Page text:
Over the years, we have started to teach two different versions of Hands to Feet pose. We call these postures Hands to Feet A & B. There are several reasons for this, some of which are historical and others anatomical.
We will focus on the anatomical reasons in this blog, because we've previously written about the historical context. You can find that here.
So, what is the difference between the two postures?
Hands to Feet A is a forward bend of the spine. It uses the muscle of spinal flexion (rectus abdominis) to round the spine forward and bring the head toward the knees or thighs. If you have ever tried this posture, you probably noticed the intense engagement in the abdomen.
However, Hands to Feet B is a hamstrings stretch. In this posture, the pelvis tilts forward. Not only does this require hip flexor engagement, but it also engages the back of the spine. All of this is in services of the hamstrings lengthening. Then, by using arm strength, the upper body is pulled closer to the legs. This is not a forward bend of the spine. It does not use the muscles that bend the spine forward.
What does this mean in practice?
Either posture is worth practicing. It depends on what we are trying to accomplish. However, it's worth incorporating Hands to Feet A into the Half Moon sequence if we are trying to bend the spine in all directions. Otherwise, if we practice Hands to Feet B only, we bend the spine sideways and backward, but never forward.
Years ago, we were finalists for a job with Yoga Journal. We were excited at the potential of the opportunity. It would take us to many different places and immerse us in many different yoga communities.
But just as we started imagining what the job would be like, we were told we were no longer being considered. It was over.
We were disappointed. But then we realized that this was our chance to ask ourselves important questions: What was the yoga world missing? What could we try to build that would fill in these gaps?
It was at that moment that we decided to start Practice Week.
We wanted to create a space that was purely for practice and study. We had noticed that so often, the next step in a yoga practitioner's path is teacher training. But what about personal practice? Even if we choose to teach, we are all students of yoga first and foremost.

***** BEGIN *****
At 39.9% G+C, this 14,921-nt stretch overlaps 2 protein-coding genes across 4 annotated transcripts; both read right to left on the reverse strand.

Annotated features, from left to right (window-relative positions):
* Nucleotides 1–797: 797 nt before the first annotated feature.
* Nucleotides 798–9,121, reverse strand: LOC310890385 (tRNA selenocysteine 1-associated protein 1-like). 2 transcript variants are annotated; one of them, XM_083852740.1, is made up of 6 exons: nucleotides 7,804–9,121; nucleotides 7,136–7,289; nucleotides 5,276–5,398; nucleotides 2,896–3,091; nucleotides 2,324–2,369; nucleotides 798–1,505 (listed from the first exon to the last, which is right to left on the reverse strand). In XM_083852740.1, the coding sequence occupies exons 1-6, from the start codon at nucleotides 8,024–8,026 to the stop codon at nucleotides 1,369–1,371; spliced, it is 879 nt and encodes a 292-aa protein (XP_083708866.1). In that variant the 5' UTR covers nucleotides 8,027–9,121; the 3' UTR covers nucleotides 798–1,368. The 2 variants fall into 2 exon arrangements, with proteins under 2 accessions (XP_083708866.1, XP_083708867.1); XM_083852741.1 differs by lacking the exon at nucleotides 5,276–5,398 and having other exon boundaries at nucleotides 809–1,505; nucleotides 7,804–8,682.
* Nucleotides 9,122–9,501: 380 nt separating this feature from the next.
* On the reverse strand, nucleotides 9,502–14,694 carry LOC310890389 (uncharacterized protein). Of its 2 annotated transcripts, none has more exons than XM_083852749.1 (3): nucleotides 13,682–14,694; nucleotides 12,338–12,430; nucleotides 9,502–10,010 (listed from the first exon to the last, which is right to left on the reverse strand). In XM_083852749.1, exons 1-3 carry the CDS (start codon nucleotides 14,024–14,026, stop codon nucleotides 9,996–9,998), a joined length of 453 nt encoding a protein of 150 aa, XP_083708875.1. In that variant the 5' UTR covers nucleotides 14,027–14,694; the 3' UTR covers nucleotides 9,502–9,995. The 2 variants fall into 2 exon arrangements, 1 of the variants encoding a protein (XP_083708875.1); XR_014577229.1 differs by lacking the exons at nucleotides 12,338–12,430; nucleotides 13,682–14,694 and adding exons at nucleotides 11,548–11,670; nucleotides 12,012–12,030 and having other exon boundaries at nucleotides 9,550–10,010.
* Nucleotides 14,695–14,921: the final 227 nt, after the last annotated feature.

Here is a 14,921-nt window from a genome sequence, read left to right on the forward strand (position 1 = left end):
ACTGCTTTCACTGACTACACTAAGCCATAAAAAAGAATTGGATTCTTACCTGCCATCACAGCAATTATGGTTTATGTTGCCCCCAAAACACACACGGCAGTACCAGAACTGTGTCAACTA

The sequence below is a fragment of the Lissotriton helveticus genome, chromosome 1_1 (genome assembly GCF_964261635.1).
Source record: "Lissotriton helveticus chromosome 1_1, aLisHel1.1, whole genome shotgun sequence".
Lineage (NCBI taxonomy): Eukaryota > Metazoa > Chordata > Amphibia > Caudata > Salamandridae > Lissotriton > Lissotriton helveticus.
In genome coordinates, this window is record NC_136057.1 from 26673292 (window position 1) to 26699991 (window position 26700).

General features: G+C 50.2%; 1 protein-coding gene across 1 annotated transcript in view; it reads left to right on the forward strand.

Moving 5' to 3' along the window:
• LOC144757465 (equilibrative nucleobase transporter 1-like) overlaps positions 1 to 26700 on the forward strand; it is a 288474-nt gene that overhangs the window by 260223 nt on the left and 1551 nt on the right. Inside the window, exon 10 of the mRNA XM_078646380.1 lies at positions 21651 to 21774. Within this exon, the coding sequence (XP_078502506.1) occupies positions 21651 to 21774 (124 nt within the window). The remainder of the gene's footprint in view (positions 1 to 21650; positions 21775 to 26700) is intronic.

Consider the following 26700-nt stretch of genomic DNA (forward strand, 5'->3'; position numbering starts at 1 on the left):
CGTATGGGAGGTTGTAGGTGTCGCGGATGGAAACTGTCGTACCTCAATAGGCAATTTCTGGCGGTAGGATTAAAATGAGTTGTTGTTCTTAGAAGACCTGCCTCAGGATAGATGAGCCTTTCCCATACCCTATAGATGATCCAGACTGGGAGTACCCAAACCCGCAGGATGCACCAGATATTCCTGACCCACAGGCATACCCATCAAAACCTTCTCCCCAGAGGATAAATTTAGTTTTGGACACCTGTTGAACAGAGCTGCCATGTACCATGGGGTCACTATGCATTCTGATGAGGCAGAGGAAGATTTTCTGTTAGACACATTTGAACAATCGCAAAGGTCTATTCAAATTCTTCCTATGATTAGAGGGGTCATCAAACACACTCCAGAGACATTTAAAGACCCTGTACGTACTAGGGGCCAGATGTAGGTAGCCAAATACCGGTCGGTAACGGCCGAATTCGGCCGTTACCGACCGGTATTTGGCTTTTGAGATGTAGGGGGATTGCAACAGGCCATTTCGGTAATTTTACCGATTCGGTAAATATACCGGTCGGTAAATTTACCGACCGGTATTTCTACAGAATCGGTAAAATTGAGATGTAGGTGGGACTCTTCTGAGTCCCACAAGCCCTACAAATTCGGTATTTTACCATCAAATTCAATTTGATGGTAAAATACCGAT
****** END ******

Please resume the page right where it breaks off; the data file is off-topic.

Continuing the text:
We had no idea if anyone would show up when we scheduled the immersion. We figured that if no one attended, we would practice by ourselves for a week.
But to our amazement, people did. Practice Week became a space where those new or experienced could gather, solely for the purpose of personal development on the path of yoga.
We have hosted Practice Week for years now. Each week is different because each one is influenced by the particular group that attends. Some individuals come back year after year, but each year their practice and their particular interests are different: this is progress. Practice Week is a time to explore these changes and recommit to progress in whatever way it may look next.
Sometimes we reflect on what would have happened if we got the job. We're glad we didn't. Instead... we practice!
Scott & Ida are Yoga Acharyas (Masters of Yoga). They are scholars as well as practitioners of yogic postures, breath control and meditation. They are the head teachers of Ghosh Yoga.
- The 113 Postures of Ghosh Yoga
- Make the Hamstrings Strong, Not Long
- Understanding Chair Posture
- Lock the Knee History
- It Doesn't Matter If Your Head Is On Your Knee
- Bow Pose (Dhanurasana)
- 5 Reasons To Backbend
- Origins of Standing Bow
- The Traditional Yoga In Bikram's Class
- What About the Women?!
- Through Bishnu's Eyes
- Why Teaching Is Not a Personal Practice